what (not?) to wear

In fall 2009 I opted for a wardrobe change and moved from the tshirt/jeans approach to a more formal coat/tie approach. I've had some difficulties with students taking me seriously at times and I attributed some of that to the fact that I look like one of them*. The nature of a small campus also means there are only a handful of faculty members so I see the same students for multiple semesters in a row. Switching to a more formal attire was an effort on my part to assert a visual reminder that I, in fact, am not one of their peers.

Recently I surveyed my students on professor attire. I provided them the following choices:
  • Faculty should wear a suit and tie.
  • Faculty should at least wear a suit and no tie.
  • Faculty should at least wear a coat, khakis, dress shirt, and tie.
  • Faculty should at least wear a coat, dress shirt, khakis.
  • Faculty should wear at least a coat, casual button down shirt, and casual pants (non-jeans).
  • Faculty should wear at least casual button down shirt (jeans as pants are okay).
  • Wear whatever. It doesn't matter to me.

86% of my students responded to the survey with the following distribution:

So, going by the response, if I were to dress with a sport coat, casual shirt, and casual pants, but no jeans, I would satisfy 81% of the students. I also asked for comments explaining their choice. Many of them indicated course content is more important than the professor's attire but a few commented on how professors should dress to reflect their professional position.

The rationale for the shift to more formal attire was an experiment to see if, in my case, it made a difference. Between my young appearance and successive semesters with students, it's hard to not develop an informal rapport with the students. In many ways, this level of informality is a good thing. Students often feel more comfortable in class, talk more, send more emails and tend to utilize office hours more frequently than others (that's still not all that much but there's a difference). Much like a parent who tries to skirt the line between friend and parent to their child, this leads to problems when it comes time to enforce boundaries such as due dates and bad grades.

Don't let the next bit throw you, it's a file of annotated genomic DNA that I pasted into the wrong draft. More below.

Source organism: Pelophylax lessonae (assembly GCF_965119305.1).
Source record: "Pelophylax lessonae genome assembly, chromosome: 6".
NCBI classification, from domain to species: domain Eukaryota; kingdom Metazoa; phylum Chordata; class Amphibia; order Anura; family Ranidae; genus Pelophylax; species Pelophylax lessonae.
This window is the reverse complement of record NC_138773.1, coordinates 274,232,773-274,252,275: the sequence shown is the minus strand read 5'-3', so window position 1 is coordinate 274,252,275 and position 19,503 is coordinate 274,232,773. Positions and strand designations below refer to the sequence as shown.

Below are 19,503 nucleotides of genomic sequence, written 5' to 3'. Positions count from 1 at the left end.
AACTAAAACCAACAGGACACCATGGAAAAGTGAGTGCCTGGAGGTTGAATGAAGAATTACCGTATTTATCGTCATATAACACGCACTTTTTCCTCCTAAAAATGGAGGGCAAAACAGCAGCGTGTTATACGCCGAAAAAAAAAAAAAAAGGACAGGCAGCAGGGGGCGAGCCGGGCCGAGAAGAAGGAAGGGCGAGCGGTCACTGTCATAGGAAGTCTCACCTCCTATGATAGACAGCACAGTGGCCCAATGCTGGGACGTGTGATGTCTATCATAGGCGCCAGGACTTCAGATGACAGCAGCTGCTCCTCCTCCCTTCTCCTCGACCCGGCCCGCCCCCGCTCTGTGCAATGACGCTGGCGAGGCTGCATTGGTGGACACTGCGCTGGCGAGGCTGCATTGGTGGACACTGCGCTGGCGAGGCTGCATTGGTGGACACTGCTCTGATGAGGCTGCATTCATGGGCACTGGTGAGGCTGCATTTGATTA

The question, of course, is, "Did it work?" I don't know that I have any way to really assess that. The only quantifiable indicator I have comes from student evaluations and over the two years my overall scores did improve a bit. There are a lot of factors that could account for that change but I don't think I changed the approach to my courses that much over the semesters. For one group, they only knew me tie-clad and their evaluations were the same as the classes that saw the switch.

I was discussing this with a colleague and he remarked, "Why would you let the students decide how you dress?" This made me reflect more on what I was doing. In some ways, yes, I suppose I am letting the students influence my appearance. Still, dress is part of establishing a proper environment. Personally, though, I found it a bit more than that. For the two years of the experiment, there was something about the ritual of getting dressed. I always had to shave, I had to pay attention to what shirts and ties went with what pants and coat. And, no matter how I felt, the ritual was the same. It's akin to an athlete putting on a uniform.

Going forward, I'll probably reserve the khakis, ties, and dress shirts for the more formal things I need to attend. I will go back to casual button-downs and pants. It's more my style anyway. I feel more comfortable.

* When I first arrived on campus in my early 30s, I looked more mid-20s. A decade, two kids, and a tenure process later, I am probably starting to look more my age, for whatever that's worth.

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